With Keene High School’s graduation a little less than two weeks away, more than 1,300 people have signed an online petition asking the school to let students wear military sashes with their caps and gowns.
Clarice Davis, 17, of Lempster, said she is one of 11 graduating Keene High students who have enlisted in the armed forces. But when students reached out to administration about wearing sashes they’d been given by their recruiters for graduation, they were told that they would not be allowed because enlisting is not considered a school-affiliated activity, Davis said.
Davis said she and other students launched their petition on Change.org Friday, and since then have received numerous supportive comments on social media. Many of them thank the students for their upcoming service.
But when she and a few other enlisted students met with Keene High Principal James F. Logan on Monday to show him their petition, he told them the sashes would be distracting for other students and that they could appeal to the school board if they disagreed, Davis said.
Logan was not reachable by The Sentinel for comment Monday. N.H. School Administrative Unit 29 Superintendent Robert H. Malay said this morning that administrators are in the process of reviewing district policies, handbooks and past practices to determine if there is any existing guidance on the issue.
Malay said students have traditionally been allowed to wear cords for school-related accomplishments, such as completing programs through the Cheshire Career Center or being part of an honors society or other academic organization. Logan has also allowed students to decorate their caps for the past two years, Malay said, giving them an opportunity to highlight any future plans after graduation.
“I’m going to be very candid that Keene High School and high school graduation in general is a reflection of what students have accomplished during their time in high school,” Malay said. “It is not a time to take in other considerations of what they might be doing a year, two years, three years down the road.”
Davis has enlisted in the U.S. Air Force and said she’s set to leave for boot camp in San Antonio, Texas, just 11 days after graduating. She said she wants to wear her sash, which features the Air Force logo and colors, partly because she looks up to those who have served. Each student’s sash represents the branch they’ve elected to join.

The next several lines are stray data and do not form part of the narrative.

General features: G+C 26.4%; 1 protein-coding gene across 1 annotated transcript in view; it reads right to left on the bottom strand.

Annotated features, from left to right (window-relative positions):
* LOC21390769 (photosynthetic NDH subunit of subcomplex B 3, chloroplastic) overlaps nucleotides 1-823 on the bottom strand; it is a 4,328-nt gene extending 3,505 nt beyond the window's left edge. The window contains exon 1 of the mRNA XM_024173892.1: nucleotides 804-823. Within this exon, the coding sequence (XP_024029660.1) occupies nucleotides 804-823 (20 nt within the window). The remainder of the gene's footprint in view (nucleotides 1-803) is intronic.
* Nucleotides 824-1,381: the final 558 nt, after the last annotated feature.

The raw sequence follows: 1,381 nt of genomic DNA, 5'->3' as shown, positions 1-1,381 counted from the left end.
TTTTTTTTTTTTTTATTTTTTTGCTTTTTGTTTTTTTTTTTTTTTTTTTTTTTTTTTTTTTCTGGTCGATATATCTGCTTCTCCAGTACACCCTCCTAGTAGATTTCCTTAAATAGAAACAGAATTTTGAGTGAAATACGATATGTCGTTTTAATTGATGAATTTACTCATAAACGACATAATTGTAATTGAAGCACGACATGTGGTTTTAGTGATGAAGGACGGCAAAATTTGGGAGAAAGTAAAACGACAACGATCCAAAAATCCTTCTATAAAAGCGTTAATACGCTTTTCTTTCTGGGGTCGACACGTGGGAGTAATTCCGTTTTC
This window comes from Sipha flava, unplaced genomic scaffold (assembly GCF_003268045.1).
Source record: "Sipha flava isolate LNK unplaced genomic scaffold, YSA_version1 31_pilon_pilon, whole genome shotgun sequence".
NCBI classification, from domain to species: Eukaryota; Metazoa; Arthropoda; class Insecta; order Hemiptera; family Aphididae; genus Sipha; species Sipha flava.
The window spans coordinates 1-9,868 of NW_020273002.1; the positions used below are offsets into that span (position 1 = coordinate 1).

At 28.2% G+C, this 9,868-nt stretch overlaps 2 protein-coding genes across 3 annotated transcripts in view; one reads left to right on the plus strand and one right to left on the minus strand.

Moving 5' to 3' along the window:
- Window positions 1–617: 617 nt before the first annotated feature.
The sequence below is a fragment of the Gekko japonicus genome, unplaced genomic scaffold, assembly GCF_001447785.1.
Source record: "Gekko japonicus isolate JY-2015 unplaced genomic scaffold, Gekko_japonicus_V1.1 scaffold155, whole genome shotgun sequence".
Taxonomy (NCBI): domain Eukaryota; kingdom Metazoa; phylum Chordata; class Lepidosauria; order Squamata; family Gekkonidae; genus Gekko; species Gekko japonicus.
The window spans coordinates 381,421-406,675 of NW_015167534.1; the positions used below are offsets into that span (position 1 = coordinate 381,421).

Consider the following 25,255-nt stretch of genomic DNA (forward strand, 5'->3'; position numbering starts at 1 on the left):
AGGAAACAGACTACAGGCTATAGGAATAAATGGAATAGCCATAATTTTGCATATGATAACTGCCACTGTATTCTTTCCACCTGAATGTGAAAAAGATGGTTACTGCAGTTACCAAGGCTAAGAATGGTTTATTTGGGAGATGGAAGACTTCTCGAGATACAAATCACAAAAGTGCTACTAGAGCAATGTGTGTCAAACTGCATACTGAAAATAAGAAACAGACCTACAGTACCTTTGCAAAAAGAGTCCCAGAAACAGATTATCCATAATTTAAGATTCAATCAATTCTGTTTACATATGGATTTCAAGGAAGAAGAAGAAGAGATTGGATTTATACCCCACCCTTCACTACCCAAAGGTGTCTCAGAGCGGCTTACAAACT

“I think it would be just a good thing to show our community how proud we are to be joining the military, because 71 percent of people from 17 to 24 don’t even qualify to enlist,” Davis said, referring to data released by the Pentagon. “So the fact that we are able to, we’re kind of proud about that, and we’re grateful that we have the opportunity to choose (to enlist.)”
This isn’t the first time Monadnock Region students and administrators have found themselves at odds over military attire at graduation.
In 2016, then-Gov. Maggie Hassan signed Brandon’s Law, legislation named for U.S. Marine Cpl. Brandon J. Garabrant of Greenfield that allows graduates who have completed boot camp to wear a military dress uniform for their high school commencement ceremony.
Garabrant’s graduation from ConVal Regional High School in 2013 made national headlines after the school refused to let him wear his Marine dress uniform, mandating that he wear a cap and gown instead. The student council and graduation committee — both of which turned down Garabrant’s request — cited conformity, saying the celebration was about graduating from high school, not the Marines, then-principal Brian S. Pickering said at the time.
Garabrant was killed about a year later, in June 2014, when the tank he was in was hit by a roadside bomb in the southern Helman province of Afghanistan. He was 19.
Davis said she’s not eligible to wear a military dress uniform, as she hasn’t yet attended boot camp, and the sash she hopes to wear isn’t protected under Brandon’s Law.
“We should honor those people who are willing to serve because a lot of people aren’t. It’s just really sad to me that nothing changed with Brandon’s Law until after he died and wasn’t taken seriously until after he died,” Davis said. “And I think that we should care more about the military in general.”
Davis said she has scheduled a time to meet with Malay Thursday to talk more about the issue. She stressed that she wants to be as respectful as possible, but said it’s been difficult to communicate with administrators, even as parents and recruiters have also reached out.
Malay said he hopes to find a resolution during that meeting. But the main consideration is ensuring the school is consistent in what it allows, he said. If military sashes are allowed, it would raise the question of whether regalia from other outside entities, such as religious groups, colleges and community organizations, must also be permitted, he said.
“I have the utmost respect for every member of our community and our society who serves in the armed forces. My dad is a veteran, and I have other relatives who are veterans, and I know the sacrifices that they have made,” Malay said. “This is a question that is, well, where do we draw the line on what is and what is not acceptable at a high school graduation?”
The students also plan to make their case before the Keene Board of Education at its next meeting June 11, which falls three days before graduation. George Downing, chairman of the board, confirmed Monday evening that the issue will be on that night’s agenda, but declined to comment further until he has learned more about the situation.
Davis isn’t sure if she’ll walk at graduation if she’s not allowed to wear the sash — but she emphasized that it’s not about being recognized over other students.
“We want to walk as everybody else does but wear these sashes,” she said, “and we don’t understand how it’s any more distracting than the cords.”